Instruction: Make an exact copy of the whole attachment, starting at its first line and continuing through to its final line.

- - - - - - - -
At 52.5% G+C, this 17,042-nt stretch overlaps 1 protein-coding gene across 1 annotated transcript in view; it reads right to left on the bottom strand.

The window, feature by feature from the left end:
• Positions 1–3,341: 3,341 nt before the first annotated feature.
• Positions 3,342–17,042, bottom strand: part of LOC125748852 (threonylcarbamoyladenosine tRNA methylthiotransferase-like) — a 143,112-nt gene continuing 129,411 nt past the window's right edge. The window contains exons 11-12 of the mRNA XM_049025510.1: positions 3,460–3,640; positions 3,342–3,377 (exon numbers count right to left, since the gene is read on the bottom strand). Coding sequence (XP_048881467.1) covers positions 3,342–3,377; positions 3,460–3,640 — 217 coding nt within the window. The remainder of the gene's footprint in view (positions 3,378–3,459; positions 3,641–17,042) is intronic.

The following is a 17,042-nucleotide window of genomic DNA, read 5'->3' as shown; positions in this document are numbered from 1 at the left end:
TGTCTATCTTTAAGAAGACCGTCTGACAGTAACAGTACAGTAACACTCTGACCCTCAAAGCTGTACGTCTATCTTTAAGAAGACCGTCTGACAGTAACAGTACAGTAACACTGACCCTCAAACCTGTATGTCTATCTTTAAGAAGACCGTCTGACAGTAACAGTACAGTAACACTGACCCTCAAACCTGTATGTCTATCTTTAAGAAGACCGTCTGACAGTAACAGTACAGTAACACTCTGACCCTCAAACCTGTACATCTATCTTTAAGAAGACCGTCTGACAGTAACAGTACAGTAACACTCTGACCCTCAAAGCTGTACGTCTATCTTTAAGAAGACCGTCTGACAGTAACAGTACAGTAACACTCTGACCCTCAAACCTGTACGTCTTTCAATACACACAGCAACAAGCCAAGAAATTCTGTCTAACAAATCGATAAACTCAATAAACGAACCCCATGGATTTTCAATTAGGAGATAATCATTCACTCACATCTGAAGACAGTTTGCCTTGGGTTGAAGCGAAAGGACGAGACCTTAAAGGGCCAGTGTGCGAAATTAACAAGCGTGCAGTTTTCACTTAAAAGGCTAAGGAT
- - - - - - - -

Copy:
At 52.5% G+C, this 17,042-nt stretch overlaps 1 protein-coding gene across 1 annotated transcript in view; it reads right to left on the bottom strand.

The window, feature by feature from the left end:
• Positions 1–3,341: 3,341 nt before the first annotated feature.
• Positions 3,342–17,042, bottom strand: part of LOC125748852 (threonylcarbamoyladenosine tRNA methylthiotransferase-like) — a 143,112-nt gene continuing 129,411 nt past the window's right edge. The window contains exons 11-12 of the mRNA XM_049025510.1: positions 3,460–3,640; positions 3,342–3,377 (exon numbers count right to left, since the gene is read on the bottom strand). Coding sequence (XP_048881467.1) covers positions 3,342–3,377; positions 3,460–3,640 — 217 coding nt within the window. The remainder of the gene's footprint in view (positions 3,378–3,459; positions 3,641–17,042) is intronic.

The following is a 17,042-nucleotide window of genomic DNA, read 5'->3' as shown; positions in this document are numbered from 1 at the left end:
TGTCTATCTTTAAGAAGACCGTCTGACAGTAACAGTACAGTAACACTCTGACCCTCAAAGCTGTACGTCTATCTTTAAGAAGACCGTCTGACAGTAACAGTACAGTAACACTGACCCTCAAACCTGTATGTCTATCTTTAAGAAGACCGTCTGACAGTAACAGTACAGTAACACTGACCCTCAAACCTGTATGTCTATCTTTAAGAAGACCGTCTGACAGTAACAGTACAGTAACACTCTGACCCTCAAACCTGTACATCTATCTTTAAGAAGACCGTCTGACAGTAACAGTACAGTAACACTCTGACCCTCAAAGCTGTACGTCTATCTTTAAGAAGACCGTCTGACAGTAACAGTACAGTAACACTCTGACCCTCAAACCTGTACGTCTTTCAATACACACAGCAACAAGCCAAGAAATTCTGTCTAACAAATCGATAAACTCAATAAACGAACCCCATGGATTTTCAATTAGGAGATAATCATTCACTCACATCTGAAGACAGTTTGCCTTGGGTTGAAGCGAAAGGACGAGACCTTAAAGGGCCAGTGTGCGAAATTAACAAGCGTGCAGTTTTCACTTAAAAGGCTAAGGAT